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Mayoral candidate bought two houses while receiving public assistance

Mayoral candidate bought two houses while receiving public assistance

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When Lisa Triepke was going through her divorce in 2015, she applied for and got public assistance to pay her food and energy bills. While she was receiving the benefits, she also bought two houses, including a rental property in Florida.

Triepke said she asked the state to cancel the benefits after the divorce wrapped up in March 2016 and she got a $300,000 settlement from her ex-husband, Rod Triepke. But she said the state kept her on the rolls even though she no longer needed the help.

The assistance, in the form of the Supplemental Nutrition Assistance Program (SNAP) and Low Income Energy Assistance Plan benefits (LIEAP), was to provide stability during her six-month divorce proceedings in 2015 and 2016. She said a confluence of events led to purchasing the homes while receiving public assistance.

“I’d never been through a divorce before,” Triepke said Tuesday. “I specifically tried to do it in an ethical and transparent manner.”

During her campaign for mayor, Triepke has criticized the city of Missoula for wasteful spending and a failure to prioritize, touting her budgeting experience during her divorce proceedings, when she said she learned to save and spend responsibly and “make ends meet.”

After the divorce settlement wrapped up in March 2016, Triepke's $300,000 settlement left her financially stable. She called the state benefits office to look into removing her and her family from both SNAP and LIEAP.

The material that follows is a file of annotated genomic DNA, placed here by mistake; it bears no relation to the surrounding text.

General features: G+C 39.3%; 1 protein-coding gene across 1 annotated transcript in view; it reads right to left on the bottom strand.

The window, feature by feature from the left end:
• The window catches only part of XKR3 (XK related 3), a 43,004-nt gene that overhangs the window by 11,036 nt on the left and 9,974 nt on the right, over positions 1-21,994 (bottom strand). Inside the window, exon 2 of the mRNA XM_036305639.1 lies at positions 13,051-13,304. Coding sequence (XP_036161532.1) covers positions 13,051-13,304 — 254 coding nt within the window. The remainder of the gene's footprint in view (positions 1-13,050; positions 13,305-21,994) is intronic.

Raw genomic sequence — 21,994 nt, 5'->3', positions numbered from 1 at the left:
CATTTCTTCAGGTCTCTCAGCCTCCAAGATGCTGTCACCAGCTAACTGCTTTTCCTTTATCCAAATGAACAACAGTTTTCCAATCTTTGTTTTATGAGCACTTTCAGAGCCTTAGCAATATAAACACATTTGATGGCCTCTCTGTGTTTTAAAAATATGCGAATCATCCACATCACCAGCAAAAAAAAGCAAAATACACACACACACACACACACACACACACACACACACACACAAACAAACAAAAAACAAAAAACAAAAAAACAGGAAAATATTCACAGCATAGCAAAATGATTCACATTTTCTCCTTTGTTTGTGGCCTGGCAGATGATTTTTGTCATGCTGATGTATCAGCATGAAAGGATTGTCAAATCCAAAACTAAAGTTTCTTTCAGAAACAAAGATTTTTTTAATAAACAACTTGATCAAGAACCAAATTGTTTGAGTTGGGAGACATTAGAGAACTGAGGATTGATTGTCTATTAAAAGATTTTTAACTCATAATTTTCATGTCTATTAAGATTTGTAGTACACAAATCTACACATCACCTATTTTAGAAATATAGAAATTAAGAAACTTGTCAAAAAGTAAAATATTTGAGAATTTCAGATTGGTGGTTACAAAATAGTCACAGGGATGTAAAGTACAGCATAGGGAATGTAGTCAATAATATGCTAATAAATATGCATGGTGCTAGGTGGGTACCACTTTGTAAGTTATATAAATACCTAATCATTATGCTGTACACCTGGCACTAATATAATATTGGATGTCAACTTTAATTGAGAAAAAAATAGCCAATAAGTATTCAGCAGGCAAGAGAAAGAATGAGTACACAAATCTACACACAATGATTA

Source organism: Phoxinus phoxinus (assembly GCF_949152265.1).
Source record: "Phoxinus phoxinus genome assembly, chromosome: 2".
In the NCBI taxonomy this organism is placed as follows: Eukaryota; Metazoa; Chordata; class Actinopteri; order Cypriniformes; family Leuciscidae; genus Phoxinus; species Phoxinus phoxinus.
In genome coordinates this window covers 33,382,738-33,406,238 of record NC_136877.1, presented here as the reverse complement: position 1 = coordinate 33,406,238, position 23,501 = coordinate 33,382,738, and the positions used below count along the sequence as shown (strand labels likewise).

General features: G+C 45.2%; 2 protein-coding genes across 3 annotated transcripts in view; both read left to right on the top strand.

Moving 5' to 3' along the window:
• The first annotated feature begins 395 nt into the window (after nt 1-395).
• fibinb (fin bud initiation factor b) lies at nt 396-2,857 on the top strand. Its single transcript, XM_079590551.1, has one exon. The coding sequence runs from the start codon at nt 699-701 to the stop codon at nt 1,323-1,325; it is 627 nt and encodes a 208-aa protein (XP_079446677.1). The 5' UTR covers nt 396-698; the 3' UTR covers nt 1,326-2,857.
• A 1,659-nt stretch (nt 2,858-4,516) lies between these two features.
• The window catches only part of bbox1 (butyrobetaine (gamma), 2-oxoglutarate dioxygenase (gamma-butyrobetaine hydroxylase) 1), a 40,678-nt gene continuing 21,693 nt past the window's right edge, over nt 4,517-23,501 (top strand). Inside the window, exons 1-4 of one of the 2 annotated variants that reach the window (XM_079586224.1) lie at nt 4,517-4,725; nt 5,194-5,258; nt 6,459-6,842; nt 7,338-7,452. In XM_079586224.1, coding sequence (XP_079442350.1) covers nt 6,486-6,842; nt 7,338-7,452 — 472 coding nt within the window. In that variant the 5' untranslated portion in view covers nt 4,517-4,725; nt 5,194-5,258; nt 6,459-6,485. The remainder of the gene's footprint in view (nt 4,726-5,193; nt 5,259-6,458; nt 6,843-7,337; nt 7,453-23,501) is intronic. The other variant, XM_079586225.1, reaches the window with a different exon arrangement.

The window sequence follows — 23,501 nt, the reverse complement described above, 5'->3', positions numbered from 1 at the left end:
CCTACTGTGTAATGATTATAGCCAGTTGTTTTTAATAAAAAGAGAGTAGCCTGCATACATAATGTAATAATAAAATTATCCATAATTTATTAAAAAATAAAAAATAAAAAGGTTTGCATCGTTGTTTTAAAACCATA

“As soon as I got the settlement, I called the office to see if I could get off,” Triepke said. “They advised me I had to wait for the annual renewal cycle.”

The LIEAP benefits run on a year-long basis, with applications open in the fall. Payments can go directly to Northwestern Energy, which Triepke said hers continued to do until the year ended in the fall of 2016.

The $150 a month she got in SNAP benefits, formerly called food stamps, came directly to Triepke until August 2016, she recalled.

“I noted on the (benefits) application that it was short-term and just being used to bridge the gap,” she said. “It was short-term intended and it was short-term lived.”

Property records from Missoula and Santa Rosa counties show Triepke bought a home in Missoula in May 2016, and a rental home in Gulf Breeze, Florida, in June 2016. The properties cost $150,000 each.

The Missoula property was up for a lease renewal that spring, Triepke said, and the housing market was moving fast at that time, giving her a very small window to buy a home in town.

“We couldn’t wait until September, when I was off the assistance,” she said.

Triepke said that she and her ex-husband had long held rental properties as a way of saving money for their children, a practice she decided to continue after their marriage ended when she heard from a friend about a house being foreclosed on in Gulf Breeze.

Jon Ebelt, public information officer for the state Department of Public Health and Human Services, said the two programs operate on different schedules: SNAP as a month-to-month service and LIEAP as an October through April seasonal benefit.

All LIEAP benefits cases automatically close in June, the end of the heating season, Ebelt said in an email, and SNAP benefits are reassessed monthly.

“Under normal circumstances, the cancellation of (SNAP) benefits occurs within a few weeks,” he wrote.

That means Triepke’s automatic LIEAP payments likely ended in June, when the program rolled over, though SNAP benefits should have been easier to end the next month after she received the divorce settlement.

“It provided (for) me, as a single mom with a low income, trying to transition into a house with my kids,” Triepke said. “All I can say is I tried to get off it.”

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